Agriculture and rural areas are impacted by almost every area of public policy. On a yearly basis, the Colorado Farm Bureau Board of Directors outlines its broad public policy priorities to help guide the organization’s activities on public policy.

By setting priorities, the Board of Directors focuses in on key areas throughout the year. Priority areas a both proactive and reactive; helping set agendas for policymakers, as well as responding to issues of importance raised by policymakers.


Farm Policy and Trade

Farm policies must be managed fairly and equitably, and avoid unnecessary provisions that limit the ability of farmers and ranchers to participate in those programs. Maintaining and expanding conservation, safety net and risk management programs that are beneficial to agricultural users and the environment help support the industry. It is important to advocate for market access programs, the implementation of new free-trade agreements and the fair treatment of agricultural products within those agreements.

 

 

 

Infrastructure

Funding for transportation and broadband internet projects should be increased and include rural Colorado’s voice when identifying projects and distributing monies.

 

 

Natural Resources, Energy and Environment

Agriculture plays a major role in improving sustainability, reducing emissions and protecting the environment. Informing policymakers about that role helps protect rural Coloradans’ ability to utilize their property for energy production. Any program designed to address climate issues in the agricultural industry must be both science-based and outcome-based. Any policies should be voluntary, incentive-based and avoid additional regulatory mandates on Colorado’s farmers and ranchers. Quality management of state and federal lands is key and utilizes multiple-use on public lands including efforts to implement logging/forest thinning, control wildfires and address the maintenance backlog.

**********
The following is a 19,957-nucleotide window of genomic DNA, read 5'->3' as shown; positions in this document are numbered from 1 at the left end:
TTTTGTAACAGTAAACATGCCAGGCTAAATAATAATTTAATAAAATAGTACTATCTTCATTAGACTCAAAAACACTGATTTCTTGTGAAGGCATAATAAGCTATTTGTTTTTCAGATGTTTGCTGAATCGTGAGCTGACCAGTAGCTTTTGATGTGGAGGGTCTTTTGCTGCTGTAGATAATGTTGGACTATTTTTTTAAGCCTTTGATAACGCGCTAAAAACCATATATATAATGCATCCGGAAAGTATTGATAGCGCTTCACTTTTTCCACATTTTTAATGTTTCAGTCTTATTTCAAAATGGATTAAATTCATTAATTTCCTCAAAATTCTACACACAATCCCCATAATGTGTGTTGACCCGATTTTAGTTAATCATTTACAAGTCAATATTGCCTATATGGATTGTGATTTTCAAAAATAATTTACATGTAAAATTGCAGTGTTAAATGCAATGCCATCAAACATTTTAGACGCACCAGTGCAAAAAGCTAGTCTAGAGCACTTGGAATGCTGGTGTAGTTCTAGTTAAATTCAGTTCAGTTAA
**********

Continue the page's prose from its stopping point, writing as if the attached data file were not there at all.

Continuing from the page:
Rural Business

Rural Colorado faces unique challenges, including economic disruptions, impacts from the COVID-19 pandemic, substance abuse, mental health problems and ever-increasing natural disasters. It’s important that federal, state and local policies support rural communities, are pro-business, protect private property rights and include agricultural and rural voices. A long-term solution to the Estate Tax is needed as well as support for rural healthcare and business-friendly tax policies that acknowledge the unique nature of agricultural production. Increased regulation of the employer-employee relationship should not be onerous and recognize differences between agricultural and urban work environments. Reforms to existing agricultural labor programs or the creation of new programs should improve access to agricultural labor, not limit it.

Water

The interests of agricultural water users must be protected in issues regarding efficiency, conservation, storage, alternative transfer methods and water quality. Those interests should also remain front and center as the state works to implement the Colorado Water Plan, as drought conditions become more frequent, and the state’s population continues to grow.

Wildlife

Agriculture should have a seat at the table when endangered species, habitat preservation, recreational access, species introduction and other wildlife issues are discussed. The Colorado Division of Parks and Wildlife should include agricultural interests in the development of the gray wolf reintroduction plan. Clear objectives, transparency and stakeholder involvement and a focus on species recovery are needed to avoid federal encroachment and the unwarranted listing and reintroduction of species.